“I was proud to support Mission Rabies in their goal to eliminate rabies by 2030. This challenge combined my educational background in veterinary medicine and my experience in human health. The strategy we developed to vaccinate dogs will help protect the lives of children and adults and have a huge impact on rural communities in India.”
— Julia Froehlich

Cristian Martinez Olivares

Cohort 2021 – Argentina

Cristian MartinezStudies show that nearly 40% of African children under the age of five are malnourished. Working with PanAfricare, Martinez Olivares and his teammate are assessing the effectiveness of interventions implemented in Senegal to fight acute malnutrition in children under the age of five, babies who are breastfeeding and pregnant women. Martinez and his team are supporting PanAfricare in assessing their health service to identify areas of improvement and roadblocks that prevent children and women from having access to such interventions.
“I have wanted to join the Fellowship since I first heard about it many years ago, but being a father of 2 small boys, I just couldn’t afford to be away from home for three full months. The virtual format this year opened the possibility for me to finally participate in the Global Fellowship. I am extremely humbled by this unique opportunity to help women and children in Senegal.”
— Cristian Martinez Olivares

Mmamotsa Makhene

Cohort 2021 – South Africa

Mmamotsa Makhene1 in 15 South Africans are affected by a rare disease. Makhene and her team — in partnership with Rare Diseases South Africa (RDSA) — are working to develop a comprehensive patient registry software system that will support each step of the patient experience from enrollment to monitoring of patterns. This will help provide effective data analysis functionality for identifying treatment patterns, promoting feasible-disease specific data interrogation and inform future research and advocacy programs.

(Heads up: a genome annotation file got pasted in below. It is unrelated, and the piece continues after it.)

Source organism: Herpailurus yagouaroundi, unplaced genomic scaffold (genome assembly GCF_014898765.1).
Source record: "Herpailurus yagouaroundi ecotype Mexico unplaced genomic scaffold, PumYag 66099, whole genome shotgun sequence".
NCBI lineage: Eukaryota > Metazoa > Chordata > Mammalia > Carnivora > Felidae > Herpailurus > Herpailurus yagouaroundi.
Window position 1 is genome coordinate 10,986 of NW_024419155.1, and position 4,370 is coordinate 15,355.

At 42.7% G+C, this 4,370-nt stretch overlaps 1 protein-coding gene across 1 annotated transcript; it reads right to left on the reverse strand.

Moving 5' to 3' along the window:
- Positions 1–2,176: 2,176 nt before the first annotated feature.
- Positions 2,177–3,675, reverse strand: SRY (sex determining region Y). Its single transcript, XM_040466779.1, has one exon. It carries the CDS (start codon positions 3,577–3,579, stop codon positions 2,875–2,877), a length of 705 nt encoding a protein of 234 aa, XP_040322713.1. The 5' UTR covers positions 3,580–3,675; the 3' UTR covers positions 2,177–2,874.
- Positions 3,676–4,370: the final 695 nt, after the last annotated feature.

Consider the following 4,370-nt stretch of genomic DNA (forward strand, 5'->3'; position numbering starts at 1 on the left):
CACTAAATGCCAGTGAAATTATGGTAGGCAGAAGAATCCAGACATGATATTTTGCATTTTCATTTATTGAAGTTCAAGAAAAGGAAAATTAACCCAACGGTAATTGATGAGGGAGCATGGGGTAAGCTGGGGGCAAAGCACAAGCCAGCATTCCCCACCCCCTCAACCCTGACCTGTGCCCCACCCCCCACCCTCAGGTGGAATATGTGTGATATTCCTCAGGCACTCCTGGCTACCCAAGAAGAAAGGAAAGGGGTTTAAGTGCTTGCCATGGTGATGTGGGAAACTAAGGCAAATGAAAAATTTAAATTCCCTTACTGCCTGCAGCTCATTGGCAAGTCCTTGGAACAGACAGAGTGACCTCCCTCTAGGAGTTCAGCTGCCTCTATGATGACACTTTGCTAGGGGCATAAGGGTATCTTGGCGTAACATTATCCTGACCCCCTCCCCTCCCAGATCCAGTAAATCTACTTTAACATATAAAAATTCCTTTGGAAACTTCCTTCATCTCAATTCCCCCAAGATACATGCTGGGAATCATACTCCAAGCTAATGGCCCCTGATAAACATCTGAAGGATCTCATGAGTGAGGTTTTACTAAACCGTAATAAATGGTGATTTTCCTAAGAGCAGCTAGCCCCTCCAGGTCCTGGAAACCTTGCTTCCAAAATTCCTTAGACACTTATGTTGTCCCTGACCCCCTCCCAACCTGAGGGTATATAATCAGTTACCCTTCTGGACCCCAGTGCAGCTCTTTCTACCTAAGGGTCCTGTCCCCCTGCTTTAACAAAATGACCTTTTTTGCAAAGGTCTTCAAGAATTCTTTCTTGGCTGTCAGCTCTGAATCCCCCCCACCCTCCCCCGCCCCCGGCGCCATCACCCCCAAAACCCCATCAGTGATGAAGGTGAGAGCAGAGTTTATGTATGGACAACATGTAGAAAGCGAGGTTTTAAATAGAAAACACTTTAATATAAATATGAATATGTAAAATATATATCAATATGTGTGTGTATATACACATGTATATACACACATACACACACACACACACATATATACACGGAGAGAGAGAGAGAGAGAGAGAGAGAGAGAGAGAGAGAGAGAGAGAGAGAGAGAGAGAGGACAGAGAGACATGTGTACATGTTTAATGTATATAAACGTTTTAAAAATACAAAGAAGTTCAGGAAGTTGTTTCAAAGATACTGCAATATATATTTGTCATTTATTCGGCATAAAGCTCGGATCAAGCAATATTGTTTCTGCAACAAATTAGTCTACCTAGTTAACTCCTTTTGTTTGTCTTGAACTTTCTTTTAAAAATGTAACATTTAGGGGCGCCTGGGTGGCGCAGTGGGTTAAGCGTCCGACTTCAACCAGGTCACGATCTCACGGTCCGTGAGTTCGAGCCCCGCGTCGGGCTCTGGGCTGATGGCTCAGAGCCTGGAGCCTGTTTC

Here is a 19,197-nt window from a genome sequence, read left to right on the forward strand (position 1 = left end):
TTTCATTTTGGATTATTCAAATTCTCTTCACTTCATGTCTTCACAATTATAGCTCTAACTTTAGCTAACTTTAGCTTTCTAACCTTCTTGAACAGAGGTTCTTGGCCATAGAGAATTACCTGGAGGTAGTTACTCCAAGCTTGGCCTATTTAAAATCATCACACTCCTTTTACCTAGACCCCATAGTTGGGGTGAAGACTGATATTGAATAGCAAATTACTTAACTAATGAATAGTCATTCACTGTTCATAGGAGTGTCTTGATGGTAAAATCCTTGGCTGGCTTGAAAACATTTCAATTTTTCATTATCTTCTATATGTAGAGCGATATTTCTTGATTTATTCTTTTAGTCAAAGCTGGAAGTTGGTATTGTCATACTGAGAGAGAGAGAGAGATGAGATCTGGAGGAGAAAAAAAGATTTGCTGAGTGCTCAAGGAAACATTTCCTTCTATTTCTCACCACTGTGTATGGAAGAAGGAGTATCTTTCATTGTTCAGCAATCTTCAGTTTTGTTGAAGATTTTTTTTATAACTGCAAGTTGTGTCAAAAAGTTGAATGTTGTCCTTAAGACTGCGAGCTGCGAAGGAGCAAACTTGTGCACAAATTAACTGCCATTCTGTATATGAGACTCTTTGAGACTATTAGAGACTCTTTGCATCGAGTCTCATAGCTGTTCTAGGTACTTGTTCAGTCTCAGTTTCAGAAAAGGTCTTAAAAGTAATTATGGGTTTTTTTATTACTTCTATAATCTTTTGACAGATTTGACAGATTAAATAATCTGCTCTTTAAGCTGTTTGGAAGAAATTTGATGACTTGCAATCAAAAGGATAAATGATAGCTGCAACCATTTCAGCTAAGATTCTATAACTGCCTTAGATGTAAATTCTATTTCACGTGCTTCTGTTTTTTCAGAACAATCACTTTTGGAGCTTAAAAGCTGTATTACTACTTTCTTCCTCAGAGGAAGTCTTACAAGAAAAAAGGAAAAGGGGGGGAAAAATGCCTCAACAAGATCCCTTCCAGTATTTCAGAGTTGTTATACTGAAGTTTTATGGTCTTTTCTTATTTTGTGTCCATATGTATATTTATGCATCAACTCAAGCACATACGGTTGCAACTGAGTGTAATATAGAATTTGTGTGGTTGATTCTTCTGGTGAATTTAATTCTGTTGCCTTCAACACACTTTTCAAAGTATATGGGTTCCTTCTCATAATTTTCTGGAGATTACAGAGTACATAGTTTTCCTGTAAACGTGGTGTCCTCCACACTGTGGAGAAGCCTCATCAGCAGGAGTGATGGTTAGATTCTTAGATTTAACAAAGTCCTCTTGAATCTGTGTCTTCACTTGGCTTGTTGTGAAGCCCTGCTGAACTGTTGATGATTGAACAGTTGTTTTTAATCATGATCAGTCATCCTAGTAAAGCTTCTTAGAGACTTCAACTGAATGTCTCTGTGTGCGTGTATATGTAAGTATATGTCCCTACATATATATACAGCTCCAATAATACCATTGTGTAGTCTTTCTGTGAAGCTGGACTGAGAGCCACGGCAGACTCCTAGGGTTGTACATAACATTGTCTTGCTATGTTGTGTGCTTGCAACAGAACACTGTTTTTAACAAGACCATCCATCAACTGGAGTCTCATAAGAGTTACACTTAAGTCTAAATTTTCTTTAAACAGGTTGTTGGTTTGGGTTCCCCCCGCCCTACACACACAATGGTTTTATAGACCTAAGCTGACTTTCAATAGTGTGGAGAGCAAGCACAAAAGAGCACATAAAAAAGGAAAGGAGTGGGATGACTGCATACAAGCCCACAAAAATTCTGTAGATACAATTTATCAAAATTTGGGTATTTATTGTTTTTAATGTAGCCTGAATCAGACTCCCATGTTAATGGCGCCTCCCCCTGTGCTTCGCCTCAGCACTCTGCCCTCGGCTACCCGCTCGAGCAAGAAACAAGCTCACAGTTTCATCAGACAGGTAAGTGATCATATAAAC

“This experience is challenging the way I think and utilize my medical skills and knowledge. I’m learning how to integrate medicine, IT and data. The virtual environment is pushing me to become an even more dependable team player. I’m learning to be more proactive, creative and a better communicator. Seeing the project come to life is very exciting and it is so motivating to know that we’re making a change in the lives of those impacted by rare conditions.”
— Mmamotsa Makhene

Joyce Domingo

Cohort 2021 – Philippines

Joyce DomingoIn Africa, many hospitals lack training and resources for effective communications between doctors and their cancer patients, causing many patients to simply vanish from the health system once a cancer diagnosis is revealed. To help address this issue, Domingo and her colleagues are working with BIO Ventures for Global Health to help improve doctor/cancer patient communications in order to increase patient adherence to treatment plans and decrease hospital readmission and mortality rates.
“I’m grateful to have the opportunity to make a difference in the lives of our partner communities while I also continue to strengthen my skills and expand my knowledge. Through the Fellowship program, I’m gaining a deeper understanding of our purpose, and why the world needs a company like ours.”
— Joyce Domingo

Elmy den Dulk-Gerardts

Cohort 2021 – The Netherlands

Elmy Dulk-GerardtsResearch institutions in developing countries across Africa and Asia have limited access to laboratory equipment relying on donations primarily from the U.S. To help expand the supply chain to also include donations from Europe, den Dulk-Gerardts is working with Seeding Labs to develop a roadmap detailing the process for identifying donors and arranging for shipments to designated recipient facilities. With increased donations, an even greater number of institutions can benefit from the program, impacting researchers and STEM students in these countries as well as the communities they serve.
“Being a Fellow makes me feel that I can be part of something bigger than myself and use my skills and knowledge to assist in the empowerment of people across the globe. By participating, I am making an example for my daughter and son and hope to inspire others to make a choice to do something small or big for someone else.”
— Elmy den Dulk-Gerardts

A spotlight on this year’s NGO partners